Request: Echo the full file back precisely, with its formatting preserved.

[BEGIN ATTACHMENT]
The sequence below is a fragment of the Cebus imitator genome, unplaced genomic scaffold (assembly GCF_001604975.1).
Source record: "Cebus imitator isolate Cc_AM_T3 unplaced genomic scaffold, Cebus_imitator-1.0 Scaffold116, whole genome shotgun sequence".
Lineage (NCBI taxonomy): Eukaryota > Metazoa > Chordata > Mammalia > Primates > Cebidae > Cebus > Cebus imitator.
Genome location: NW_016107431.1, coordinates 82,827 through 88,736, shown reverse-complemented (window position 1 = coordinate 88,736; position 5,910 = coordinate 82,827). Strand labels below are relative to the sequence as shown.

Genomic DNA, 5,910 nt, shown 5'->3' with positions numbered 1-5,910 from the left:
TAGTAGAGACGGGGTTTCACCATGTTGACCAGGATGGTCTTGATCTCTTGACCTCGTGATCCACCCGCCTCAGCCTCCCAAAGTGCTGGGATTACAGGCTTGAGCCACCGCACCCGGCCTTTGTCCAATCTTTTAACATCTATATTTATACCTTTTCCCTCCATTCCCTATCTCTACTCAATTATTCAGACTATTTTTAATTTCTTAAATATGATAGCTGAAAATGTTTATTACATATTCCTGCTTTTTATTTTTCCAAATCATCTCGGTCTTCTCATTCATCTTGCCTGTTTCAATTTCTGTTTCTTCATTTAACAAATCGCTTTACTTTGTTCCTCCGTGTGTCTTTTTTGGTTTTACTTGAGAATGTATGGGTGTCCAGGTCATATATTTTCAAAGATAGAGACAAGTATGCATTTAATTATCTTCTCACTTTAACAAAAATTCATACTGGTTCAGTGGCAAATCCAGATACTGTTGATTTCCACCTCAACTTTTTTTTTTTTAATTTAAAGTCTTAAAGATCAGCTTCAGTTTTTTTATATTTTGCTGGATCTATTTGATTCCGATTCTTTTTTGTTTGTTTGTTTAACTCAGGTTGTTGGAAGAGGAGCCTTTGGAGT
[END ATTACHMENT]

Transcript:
The sequence below is a fragment of the Cebus imitator genome, unplaced genomic scaffold (assembly GCF_001604975.1).
Source record: "Cebus imitator isolate Cc_AM_T3 unplaced genomic scaffold, Cebus_imitator-1.0 Scaffold116, whole genome shotgun sequence".
Lineage (NCBI taxonomy): Eukaryota > Metazoa > Chordata > Mammalia > Primates > Cebidae > Cebus > Cebus imitator.
Genome location: NW_016107431.1, coordinates 82,827 through 88,736, shown reverse-complemented (window position 1 = coordinate 88,736; position 5,910 = coordinate 82,827). Strand labels below are relative to the sequence as shown.

Genomic DNA, 5,910 nt, shown 5'->3' with positions numbered 1-5,910 from the left:
TAGTAGAGACGGGGTTTCACCATGTTGACCAGGATGGTCTTGATCTCTTGACCTCGTGATCCACCCGCCTCAGCCTCCCAAAGTGCTGGGATTACAGGCTTGAGCCACCGCACCCGGCCTTTGTCCAATCTTTTAACATCTATATTTATACCTTTTCCCTCCATTCCCTATCTCTACTCAATTATTCAGACTATTTTTAATTTCTTAAATATGATAGCTGAAAATGTTTATTACATATTCCTGCTTTTTATTTTTCCAAATCATCTCGGTCTTCTCATTCATCTTGCCTGTTTCAATTTCTGTTTCTTCATTTAACAAATCGCTTTACTTTGTTCCTCCGTGTGTCTTTTTTGGTTTTACTTGAGAATGTATGGGTGTCCAGGTCATATATTTTCAAAGATAGAGACAAGTATGCATTTAATTATCTTCTCACTTTAACAAAAATTCATACTGGTTCAGTGGCAAATCCAGATACTGTTGATTTCCACCTCAACTTTTTTTTTTTTAATTTAAAGTCTTAAAGATCAGCTTCAGTTTTTTTATATTTTGCTGGATCTATTTGATTCCGATTCTTTTTTGTTTGTTTGTTTAACTCAGGTTGTTGGAAGAGGAGCCTTTGGAGT